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Inside Politics

Alec Baldwin To Be Charged In Fetal Movie Set Shooting; D.A. Cites Lack Of Safety Standards On "Rust" Set; U.S. Breaches Ceiling, Biden Admin Starts "Extraordinary Measures"; House GOP Moderates Reject WH's "No Negotiations" Stance; GOP Rep: "Don't Think That A Clean Debt Ceiling Is In Order"; Fight Over Spending Could Cause Global Economic Catastrophe; WH: "This Is About Economic Stability Versus Economic Chaos"; GOP Rep: "Not Concerned About The Tension" With WH, GOP Senate. Aired 12-12:30p ET

Aired January 19, 2023 - 12:00   ET



JOHN KING, CNN HOST, INSIDE POLITICS: Hello everybody, and welcome to Inside Politics. I'm John King in Washington. Thank you for sharing a very busy news day with us. The breaking news this hour, Alec Baldwin tearing down charges. The actor will be indicted for involuntary manslaughter that after the onset death of the movie "Rust" cinematographer. The district attorney just moments ago granting CNN interview, we'll bring you the details in just a moment.

Plus, also this hour some brand new CNN reporting. Sources say questions about classified material and a special counsel investigation will not alter Joe Biden's 2024 campaign launch. The view in the West Wing, the documents scandal. Team Biden says is about my obsession and they hope not much more and go to hell. A homeless veteran accuses George Santos of a new low, swindling money from a GoFundMe intended to pay for a dying dog's life saving surgery.


RICH OSTHOFF, U.S. NAVY VETERAN: I don't want him to be able to do this again. Santos really took a piece of my heart out when he did this.


KING: We'll begin the hour with breaking legal news. Prosecutors in New Mexico just last hour announcing Alec Baldwin, along with the film's armor will be charged with involuntary manslaughter in that fatal shooting on the set of the western movie Rust.

Let's bring in CNN entertainment reporter Chloe Melas, CNN senior legal analyst Elie Honig, and criminal defense attorney, former prosecutor Bernarda Villalona. Chloe, let me start with you. We have been waiting and waiting for the district attorney to finish the investigation. These new charges against two key players, including Alec Baldwin. Walk us through what we know so far. CHLOE MELAS, CNN ENTERTAINMENT REPORTER: Well look, Alec Baldwin facing two counts of involuntary manslaughter. And from everything that I am hearing from Alec Baldwin's legal team, they feel blindsided. And in a statement to CNN just moments ago, they're saying that this decision distorts Halyna Hutchins tragic death and represents a terrible miscarriage of justice. They go on to say that Baldwin had no reason to believe that there was a live bullet on the set or anywhere and especially not in the gun.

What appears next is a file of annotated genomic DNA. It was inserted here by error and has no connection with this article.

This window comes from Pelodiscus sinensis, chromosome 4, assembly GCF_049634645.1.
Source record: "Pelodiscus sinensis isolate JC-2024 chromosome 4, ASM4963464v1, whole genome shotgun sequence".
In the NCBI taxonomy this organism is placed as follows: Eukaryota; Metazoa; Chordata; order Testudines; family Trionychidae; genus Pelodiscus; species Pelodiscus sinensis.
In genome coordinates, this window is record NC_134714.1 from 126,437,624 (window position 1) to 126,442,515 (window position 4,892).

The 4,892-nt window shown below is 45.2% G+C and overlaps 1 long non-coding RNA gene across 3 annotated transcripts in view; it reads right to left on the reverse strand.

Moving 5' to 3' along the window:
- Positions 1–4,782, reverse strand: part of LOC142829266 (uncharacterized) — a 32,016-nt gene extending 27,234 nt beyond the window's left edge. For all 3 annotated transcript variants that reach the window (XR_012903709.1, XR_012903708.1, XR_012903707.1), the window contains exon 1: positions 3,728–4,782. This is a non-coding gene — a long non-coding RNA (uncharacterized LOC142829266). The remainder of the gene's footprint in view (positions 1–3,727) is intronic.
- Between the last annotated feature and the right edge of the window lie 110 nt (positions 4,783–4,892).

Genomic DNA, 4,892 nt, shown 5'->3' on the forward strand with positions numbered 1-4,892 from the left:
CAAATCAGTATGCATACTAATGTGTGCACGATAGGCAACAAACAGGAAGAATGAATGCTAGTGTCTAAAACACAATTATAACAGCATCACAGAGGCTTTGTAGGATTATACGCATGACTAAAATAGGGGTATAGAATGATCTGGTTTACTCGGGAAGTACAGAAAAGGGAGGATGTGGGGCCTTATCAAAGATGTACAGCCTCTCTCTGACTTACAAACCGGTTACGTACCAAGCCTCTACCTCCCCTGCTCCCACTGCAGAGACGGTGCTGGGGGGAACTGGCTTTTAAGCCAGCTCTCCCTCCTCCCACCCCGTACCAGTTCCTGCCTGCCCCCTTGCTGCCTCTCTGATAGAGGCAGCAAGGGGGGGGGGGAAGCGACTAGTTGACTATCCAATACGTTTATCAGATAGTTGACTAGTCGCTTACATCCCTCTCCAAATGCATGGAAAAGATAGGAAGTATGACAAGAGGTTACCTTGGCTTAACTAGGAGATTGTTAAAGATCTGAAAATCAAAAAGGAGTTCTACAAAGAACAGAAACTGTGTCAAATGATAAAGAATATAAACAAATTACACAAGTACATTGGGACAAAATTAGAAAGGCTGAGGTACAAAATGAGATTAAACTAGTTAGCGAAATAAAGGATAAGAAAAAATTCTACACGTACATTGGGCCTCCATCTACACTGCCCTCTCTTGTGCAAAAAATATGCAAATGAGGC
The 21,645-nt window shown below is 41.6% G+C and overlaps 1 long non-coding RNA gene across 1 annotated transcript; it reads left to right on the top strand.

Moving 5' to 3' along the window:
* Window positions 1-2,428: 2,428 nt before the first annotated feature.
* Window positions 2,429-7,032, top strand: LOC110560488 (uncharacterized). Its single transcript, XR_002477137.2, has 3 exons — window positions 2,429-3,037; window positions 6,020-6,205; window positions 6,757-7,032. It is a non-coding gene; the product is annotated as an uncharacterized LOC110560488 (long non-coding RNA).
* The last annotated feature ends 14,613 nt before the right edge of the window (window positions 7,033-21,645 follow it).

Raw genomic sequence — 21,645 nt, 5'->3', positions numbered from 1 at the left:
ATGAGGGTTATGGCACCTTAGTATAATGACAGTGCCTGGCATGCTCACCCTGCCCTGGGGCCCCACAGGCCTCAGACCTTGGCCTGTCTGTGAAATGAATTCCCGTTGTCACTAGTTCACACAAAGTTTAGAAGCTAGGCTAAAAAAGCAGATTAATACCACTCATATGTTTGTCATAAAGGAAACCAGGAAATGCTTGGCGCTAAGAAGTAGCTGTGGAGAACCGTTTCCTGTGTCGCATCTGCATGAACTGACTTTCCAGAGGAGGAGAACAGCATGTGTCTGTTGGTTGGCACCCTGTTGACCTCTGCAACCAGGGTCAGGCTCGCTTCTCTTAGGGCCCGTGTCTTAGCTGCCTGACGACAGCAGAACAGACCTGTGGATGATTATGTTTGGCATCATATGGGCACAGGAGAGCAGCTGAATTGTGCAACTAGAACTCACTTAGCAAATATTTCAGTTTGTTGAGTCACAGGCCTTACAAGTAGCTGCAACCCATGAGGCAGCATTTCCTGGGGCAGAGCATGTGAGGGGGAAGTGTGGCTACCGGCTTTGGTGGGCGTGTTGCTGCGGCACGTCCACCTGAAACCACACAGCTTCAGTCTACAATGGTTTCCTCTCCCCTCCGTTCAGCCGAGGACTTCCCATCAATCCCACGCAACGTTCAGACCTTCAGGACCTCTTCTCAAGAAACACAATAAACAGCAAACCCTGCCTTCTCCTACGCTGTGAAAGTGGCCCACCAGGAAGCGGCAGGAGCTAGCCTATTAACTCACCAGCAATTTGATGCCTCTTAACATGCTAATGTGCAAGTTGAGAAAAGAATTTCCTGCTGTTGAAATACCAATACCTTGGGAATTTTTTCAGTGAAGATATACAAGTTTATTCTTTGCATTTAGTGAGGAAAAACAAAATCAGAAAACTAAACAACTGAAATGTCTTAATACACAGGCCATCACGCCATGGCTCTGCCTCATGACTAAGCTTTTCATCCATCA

You know, John, I sat down with Alec Baldwin in August, and he told me in that sit down interview that he did not believe that he would be charged, and he was adamant that he did not know there was a live bullet in the gun. He doesn't know how one got to the set, and that he had nothing to do with hiring those people who he believes were responsible for making sure that an accident like this didn't happen.

So, we know, based on this statement from Alec Baldwin's attorney, they say at the end, we will fight these charges and we will win. We know that he will not be accepting a plea deal like Dave Halls the assistant director on the set. We know that he will see this through to a jury trial and that he will like they say fight these charges and we will win.

We know that Alec Baldwin is currently in New York City with his family. We are waiting to hear from him potentially. But this was not something that he was expecting, especially so we know, John, that he was set to go back and finish filming the movie, because the proceeds, the profits from that film were going to go to Halyna Hutchins' family and a settlement that was just reached a few months ago.

KING: So, Elie to you first, on the legal front. We have a press release from the district attorney. We have an interview. I'll play some a little bit in a minute. But we don't have anything. We don't have anything in a court hearing yet. We don't have any evidence before us just yet. When you look at two people charged with involuntary manslaughter, a plea agreement with another member of the production team in the case. When you look at what we have so far, what jumps out?

ELIE HONIG, FORMER ASST. U.S. ATTORNEY, SOUTHERN DISTRICT OF NY: Well, John, the key concept here is negligence, meaning the allegation against Alec Baldwin and the armorer Miss Gutierrez is not that they intended to kill or hurt anybody, but that they were negligent. Meaning, first of all, they had a duty of care, they had some responsibility to take care of the victim and that they violated that duty.

Now, there's no scientific or mathematical formula for this. This is the kind of question that goes to a jury and is based on all the different circumstances here. And in the interview that Josh just did with the prosecutor, she actually said something I found interesting. Josh asked, is Alec Baldwin being charged in his capacity as a producer or as an actor, which are two very different things. And the prosecutor said both. So, those are going to be very different questions here ultimately for the jury. KING: And so, Bernarda, let's listen to a little bit of that interview. This is the Attorney General (Inaudible) talking to our CNN's Josh Campbell just moments ago. She says, she's looked at this case, she talks to the expert, she says it's not one particular thing. She talks about the totality. Listen?


MARY CARMACK-ALTWIES, SANTA FE DISTRICT ATTORNEY: I think it was the totality of the circumstances that this was a really fast and loose set, and that that nobody was doing their job. There were three people that if they had done their job that day, this tragedy wouldn't have happened.



KING: You have the diverse experience of being both a former prosecutor and a criminal defense attorney. From what you've seen so far if you're representing Alec Baldwin, if you're representing the armorer. Do you see any holes so far or you still have questions? Because again, we have a press release. We don't even have the actual indictment yet.

BERNARDA VILLALONA, CRIMINAL DEFENSE ATTORNEY & FORMER PROSECUTOR: There's still a lot of questions. The question should have been - should have been this been a civil case or criminal case, but here we are as a criminal case. So, we have no answer as to the number one key question, how did those live cartridges get on the set? There are no answers to that.